Co-created by Caroline Mincks, Tal Minear, and Evan Tess Murray (who also voice the main characters of Janine, Kale, and Ryan), Light Hearts is a light-hearted sitcom set in Prism, a new queer community space. Janine opens Prism, and has to deal with the pressures of opening and running a new business, and things aren’t going well at the beginning, but luckily she meets Ryan and Kale who help her out. They also have to deal with the building’s ‘significant ghosts’, who are mostly harmless, but enjoy playing jokes on patrons. Oh, and they aren’t keen on people swearing. Light Hearts also features some wonderful cameos from other creators and voice actors from the audio fiction community, with episodes focusing on friendship, collaboration, and community.
Lost Terminal is created by NAMTAO, and is set an unspecified amount of years in the future. Seth is the AI on Station 6, satellite orbiting Earth. Seth was created by the human team on Station 6 to run all the systems on the satellite, but now, the humans are no longer with him. Every episode is a message from Seth, down to Earth, but no human ever responds to him. Earth has gone very quiet in the time he’s been operational. As Seth tries to figure out what has happened on Earth, he has to deal with the satellite reaching the end of its life. He’s been up in orbit for a long time, and has to deal with the effects of this. There’s a very human aspect to Seth, and this show also deals with mental health, especially in its second season.
I featured Lost Terminal in a post last week.
Me and AU
Created by Andrea Klassen and part of the Procyon Podcast Network, Me and AU is the story of two queer women who become friends through fanfiction. Kate and Ella are huge fans of the show Selkirk, and when they first meet, the show’s fandom is very small. They bond over the fanfic they write and send each other, theories about the show, and live reactions to episodes, and it’s so heartwarming to watch their friendship evolve and grow into something deeper. I’ve never been much of a fanfic writer myself, but I can certainly relate to forming friendships and even a relationship through a shared love of a form of media; and it’s been delightful to see this depicted in a podcast.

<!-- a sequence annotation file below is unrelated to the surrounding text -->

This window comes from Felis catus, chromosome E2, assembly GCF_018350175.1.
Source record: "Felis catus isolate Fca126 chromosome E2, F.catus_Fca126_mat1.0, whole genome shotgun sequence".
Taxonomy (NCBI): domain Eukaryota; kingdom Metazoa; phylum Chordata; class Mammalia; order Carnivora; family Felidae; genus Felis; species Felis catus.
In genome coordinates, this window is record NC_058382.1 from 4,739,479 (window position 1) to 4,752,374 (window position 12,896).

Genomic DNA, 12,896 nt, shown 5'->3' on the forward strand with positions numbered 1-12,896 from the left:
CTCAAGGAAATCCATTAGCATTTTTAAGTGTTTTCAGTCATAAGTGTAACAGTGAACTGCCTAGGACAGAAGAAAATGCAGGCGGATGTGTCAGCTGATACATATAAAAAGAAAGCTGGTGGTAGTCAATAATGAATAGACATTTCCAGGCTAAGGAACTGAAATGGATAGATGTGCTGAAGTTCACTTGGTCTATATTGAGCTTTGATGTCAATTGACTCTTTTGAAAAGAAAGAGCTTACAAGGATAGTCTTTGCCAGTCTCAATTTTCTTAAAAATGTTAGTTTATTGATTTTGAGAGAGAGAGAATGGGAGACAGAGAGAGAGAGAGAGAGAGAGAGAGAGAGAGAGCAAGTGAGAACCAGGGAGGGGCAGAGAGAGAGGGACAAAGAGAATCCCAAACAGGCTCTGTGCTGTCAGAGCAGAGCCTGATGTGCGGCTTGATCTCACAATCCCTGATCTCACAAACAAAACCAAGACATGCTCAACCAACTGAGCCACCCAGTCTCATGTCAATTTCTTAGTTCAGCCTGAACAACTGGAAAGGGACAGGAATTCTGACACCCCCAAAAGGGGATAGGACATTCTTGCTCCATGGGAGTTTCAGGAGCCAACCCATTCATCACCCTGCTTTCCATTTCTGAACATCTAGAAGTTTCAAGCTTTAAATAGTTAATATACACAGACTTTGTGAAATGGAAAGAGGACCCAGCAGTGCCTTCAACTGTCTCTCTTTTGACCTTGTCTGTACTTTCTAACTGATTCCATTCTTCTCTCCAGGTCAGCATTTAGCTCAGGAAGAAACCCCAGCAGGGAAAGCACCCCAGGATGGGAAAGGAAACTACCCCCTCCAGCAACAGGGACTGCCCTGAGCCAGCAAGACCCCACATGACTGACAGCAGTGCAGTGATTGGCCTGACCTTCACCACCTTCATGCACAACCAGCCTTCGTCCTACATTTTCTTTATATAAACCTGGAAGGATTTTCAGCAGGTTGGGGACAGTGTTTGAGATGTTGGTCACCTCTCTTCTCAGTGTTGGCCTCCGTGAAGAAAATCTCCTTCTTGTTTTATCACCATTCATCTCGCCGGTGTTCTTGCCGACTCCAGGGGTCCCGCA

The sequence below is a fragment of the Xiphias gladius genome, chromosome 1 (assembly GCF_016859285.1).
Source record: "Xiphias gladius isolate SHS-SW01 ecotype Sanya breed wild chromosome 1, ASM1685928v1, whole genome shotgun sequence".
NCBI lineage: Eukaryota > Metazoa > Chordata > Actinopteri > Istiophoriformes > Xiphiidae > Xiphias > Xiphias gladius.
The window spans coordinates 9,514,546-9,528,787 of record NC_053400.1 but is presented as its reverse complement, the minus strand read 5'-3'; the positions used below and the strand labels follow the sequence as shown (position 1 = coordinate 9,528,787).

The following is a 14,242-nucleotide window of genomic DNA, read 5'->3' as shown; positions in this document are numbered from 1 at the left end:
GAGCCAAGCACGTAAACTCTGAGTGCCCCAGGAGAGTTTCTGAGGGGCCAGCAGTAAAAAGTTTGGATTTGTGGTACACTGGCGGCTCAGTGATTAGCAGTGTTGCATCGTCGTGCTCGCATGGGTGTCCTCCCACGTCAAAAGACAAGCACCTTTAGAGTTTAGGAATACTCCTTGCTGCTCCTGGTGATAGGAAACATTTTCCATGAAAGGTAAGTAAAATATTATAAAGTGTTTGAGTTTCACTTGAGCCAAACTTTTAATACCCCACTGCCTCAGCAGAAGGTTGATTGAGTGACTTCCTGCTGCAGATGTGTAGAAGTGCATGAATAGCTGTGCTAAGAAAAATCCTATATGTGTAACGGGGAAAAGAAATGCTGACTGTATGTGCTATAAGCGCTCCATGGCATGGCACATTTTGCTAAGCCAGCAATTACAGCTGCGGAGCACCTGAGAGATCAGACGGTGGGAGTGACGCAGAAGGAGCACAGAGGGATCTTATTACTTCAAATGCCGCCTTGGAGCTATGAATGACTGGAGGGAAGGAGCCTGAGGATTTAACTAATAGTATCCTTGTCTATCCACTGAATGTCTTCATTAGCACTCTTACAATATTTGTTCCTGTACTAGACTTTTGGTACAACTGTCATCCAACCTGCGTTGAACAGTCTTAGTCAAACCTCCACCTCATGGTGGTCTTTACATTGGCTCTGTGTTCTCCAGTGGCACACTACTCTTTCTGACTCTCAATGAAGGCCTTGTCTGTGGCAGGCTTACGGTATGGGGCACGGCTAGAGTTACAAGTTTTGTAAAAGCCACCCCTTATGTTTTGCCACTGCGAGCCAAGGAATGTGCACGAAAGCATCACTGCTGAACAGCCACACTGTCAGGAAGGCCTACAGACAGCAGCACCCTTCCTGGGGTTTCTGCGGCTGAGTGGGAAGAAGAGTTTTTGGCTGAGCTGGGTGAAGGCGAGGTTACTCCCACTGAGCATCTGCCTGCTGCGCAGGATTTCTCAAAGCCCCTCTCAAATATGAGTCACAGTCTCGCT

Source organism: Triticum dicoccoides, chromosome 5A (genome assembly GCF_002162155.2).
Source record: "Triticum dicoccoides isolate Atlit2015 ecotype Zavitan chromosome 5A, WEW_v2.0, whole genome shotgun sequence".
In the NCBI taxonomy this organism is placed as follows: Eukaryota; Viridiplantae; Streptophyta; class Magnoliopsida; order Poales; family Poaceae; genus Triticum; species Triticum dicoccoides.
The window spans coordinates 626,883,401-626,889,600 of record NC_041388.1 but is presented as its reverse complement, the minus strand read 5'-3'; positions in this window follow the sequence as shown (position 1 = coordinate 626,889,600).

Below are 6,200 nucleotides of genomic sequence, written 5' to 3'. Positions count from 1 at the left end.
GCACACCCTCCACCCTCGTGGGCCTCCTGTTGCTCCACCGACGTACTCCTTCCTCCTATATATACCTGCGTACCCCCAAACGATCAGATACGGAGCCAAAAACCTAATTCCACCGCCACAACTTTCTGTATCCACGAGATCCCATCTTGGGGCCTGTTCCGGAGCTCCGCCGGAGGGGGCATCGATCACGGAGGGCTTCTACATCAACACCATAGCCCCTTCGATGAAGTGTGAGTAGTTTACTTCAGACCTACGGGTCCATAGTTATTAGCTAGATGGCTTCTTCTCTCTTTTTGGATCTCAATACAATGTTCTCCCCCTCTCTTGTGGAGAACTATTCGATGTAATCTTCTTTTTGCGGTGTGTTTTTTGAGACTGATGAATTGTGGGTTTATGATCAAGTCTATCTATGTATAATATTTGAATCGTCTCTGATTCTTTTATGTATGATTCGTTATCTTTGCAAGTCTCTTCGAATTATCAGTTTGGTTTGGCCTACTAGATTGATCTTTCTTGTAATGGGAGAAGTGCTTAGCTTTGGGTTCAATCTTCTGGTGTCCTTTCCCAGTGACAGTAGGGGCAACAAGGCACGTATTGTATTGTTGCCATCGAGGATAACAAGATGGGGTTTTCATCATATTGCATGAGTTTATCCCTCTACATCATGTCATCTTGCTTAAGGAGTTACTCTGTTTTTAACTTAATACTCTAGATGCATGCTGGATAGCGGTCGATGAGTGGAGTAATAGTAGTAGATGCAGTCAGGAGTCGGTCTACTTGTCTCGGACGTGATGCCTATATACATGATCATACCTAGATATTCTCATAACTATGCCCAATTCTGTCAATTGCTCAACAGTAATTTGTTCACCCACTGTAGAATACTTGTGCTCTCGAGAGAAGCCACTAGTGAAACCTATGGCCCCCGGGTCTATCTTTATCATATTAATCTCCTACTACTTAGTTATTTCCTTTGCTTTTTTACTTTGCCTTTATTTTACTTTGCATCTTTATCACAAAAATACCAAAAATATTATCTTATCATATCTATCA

Midst is an immersive sci-fi show from Third Person. The story is narrated by three omnipresent and mysterious figures, who take turns narrating the story, and also voice the characters they see along the way. Incredibly, Midst is improvised, and the narrators seamlessly jump from one to another, interacting with each other, the story weaving and flowing, as they take us around Stationary Hill. In the first episode, we meet Lark and her pet dog, who are hunting a strange animal; but even before we’re introduced to any characters, we’re immediately thrown into the world, with the threat of the moon falling from the sky – and that is just the introduction to this otherworldly place.
January feels like a lifetime ago, but that’s when Murmurs was launched on BBC sounds. A reality bending anthology series, and I was so excited to see a BBC podcast featuring some of the best indie fiction podcast writers around – such as Beth Crane of We Fix Space Junk, and Chris and Jen Sugden of Victoriocity. Strange things are happening to ordinary people in our world, with elements from another universe breaking through, and turning their lives upside down. There’s a queue in the North of England that’s so long, people wait in it for years; there’s a forest that takes over a flat; and something is listening in to phone conversations between a mum and a daughter.